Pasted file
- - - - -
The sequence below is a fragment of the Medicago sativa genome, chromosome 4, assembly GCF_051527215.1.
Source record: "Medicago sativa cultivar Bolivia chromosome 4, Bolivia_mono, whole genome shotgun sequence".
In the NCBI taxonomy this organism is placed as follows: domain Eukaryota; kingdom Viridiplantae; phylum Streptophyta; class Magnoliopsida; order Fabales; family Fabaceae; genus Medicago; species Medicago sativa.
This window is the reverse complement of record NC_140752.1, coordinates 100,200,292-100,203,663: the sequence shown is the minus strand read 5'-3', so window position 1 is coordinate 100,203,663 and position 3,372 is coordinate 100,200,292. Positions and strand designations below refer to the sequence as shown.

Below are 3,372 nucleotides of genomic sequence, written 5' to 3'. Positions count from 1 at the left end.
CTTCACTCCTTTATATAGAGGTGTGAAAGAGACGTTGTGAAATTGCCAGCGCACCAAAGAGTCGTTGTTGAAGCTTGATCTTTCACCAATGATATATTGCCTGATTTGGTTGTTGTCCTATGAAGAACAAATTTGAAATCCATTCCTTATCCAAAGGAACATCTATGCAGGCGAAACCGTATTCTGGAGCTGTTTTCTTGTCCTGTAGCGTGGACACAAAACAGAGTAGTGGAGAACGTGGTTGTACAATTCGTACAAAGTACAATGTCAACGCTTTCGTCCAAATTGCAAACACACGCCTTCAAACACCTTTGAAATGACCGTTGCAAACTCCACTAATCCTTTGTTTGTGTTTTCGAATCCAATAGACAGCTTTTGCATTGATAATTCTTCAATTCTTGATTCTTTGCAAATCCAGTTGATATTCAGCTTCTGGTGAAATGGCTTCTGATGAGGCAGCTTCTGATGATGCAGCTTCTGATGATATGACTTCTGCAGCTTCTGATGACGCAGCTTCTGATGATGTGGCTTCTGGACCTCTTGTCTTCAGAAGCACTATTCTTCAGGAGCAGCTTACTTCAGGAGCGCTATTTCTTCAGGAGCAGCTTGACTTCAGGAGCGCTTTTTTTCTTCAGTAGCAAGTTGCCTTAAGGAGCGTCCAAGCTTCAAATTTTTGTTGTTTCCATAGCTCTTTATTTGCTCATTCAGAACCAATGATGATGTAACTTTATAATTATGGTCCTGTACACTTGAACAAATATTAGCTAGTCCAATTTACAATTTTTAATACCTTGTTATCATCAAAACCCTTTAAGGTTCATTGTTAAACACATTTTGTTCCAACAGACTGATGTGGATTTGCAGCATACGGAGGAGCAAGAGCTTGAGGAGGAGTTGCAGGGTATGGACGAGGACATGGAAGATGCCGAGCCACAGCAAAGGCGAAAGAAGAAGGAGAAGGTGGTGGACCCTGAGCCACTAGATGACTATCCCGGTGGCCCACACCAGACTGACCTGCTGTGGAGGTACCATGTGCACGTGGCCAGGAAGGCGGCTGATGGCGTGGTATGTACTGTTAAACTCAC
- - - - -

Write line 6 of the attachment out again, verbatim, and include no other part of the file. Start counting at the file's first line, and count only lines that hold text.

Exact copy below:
CTTCACTCCTTTATATAGAGGTGTGAAAGAGACGTTGTGAAATTGCCAGCGCACCAAAGAGTCGTTGTTGAAGCTTGATCTTTCACCAATGATATATTGCCTGATTTGGTTGTTGTCCTATGAAGAACAAATTTGAAATCCATTCCTTATCCAAAGGAACATCTATGCAGGCGAAACCGTATTCTGGAGCTGTTTTCTTGTCCTGTAGCGTGGACACAAAACAGAGTAGTGGAGAACGTGGTTGTACAATTCGTACAAAGTACAATGTCAACGCTTTCGTCCAAATTGCAAACACACGCCTTCAAACACCTTTGAAATGACCGTTGCAAACTCCACTAATCCTTTGTTTGTGTTTTCGAATCCAATAGACAGCTTTTGCATTGATAATTCTTCAATTCTTGATTCTTTGCAAATCCAGTTGATATTCAGCTTCTGGTGAAATGGCTTCTGATGAGGCAGCTTCTGATGATGCAGCTTCTGATGATATGACTTCTGCAGCTTCTGATGACGCAGCTTCTGATGATGTGGCTTCTGGACCTCTTGTCTTCAGAAGCACTATTCTTCAGGAGCAGCTTACTTCAGGAGCGCTATTTCTTCAGGAGCAGCTTGACTTCAGGAGCGCTTTTTTTCTTCAGTAGCAAGTTGCCTTAAGGAGCGTCCAAGCTTCAAATTTTTGTTGTTTCCATAGCTCTTTATTTGCTCATTCAGAACCAATGATGATGTAACTTTATAATTATGGTCCTGTACACTTGAACAAATATTAGCTAGTCCAATTTACAATTTTTAATACCTTGTTATCATCAAAACCCTTTAAGGTTCATTGTTAAACACATTTTGTTCCAACAGACTGATGTGGATTTGCAGCATACGGAGGAGCAAGAGCTTGAGGAGGAGTTGCAGGGTATGGACGAGGACATGGAAGATGCCGAGCCACAGCAAAGGCGAAAGAAGAAGGAGAAGGTGGTGGACCCTGAGCCACTAGATGACTATCCCGGTGGCCCACACCAGACTGACCTGCTGTGGAGGTACCATGTGCACGTGGCCAGGAAGGCGGCTGATGGCGTGGTATGTACTGTTAAACTCAC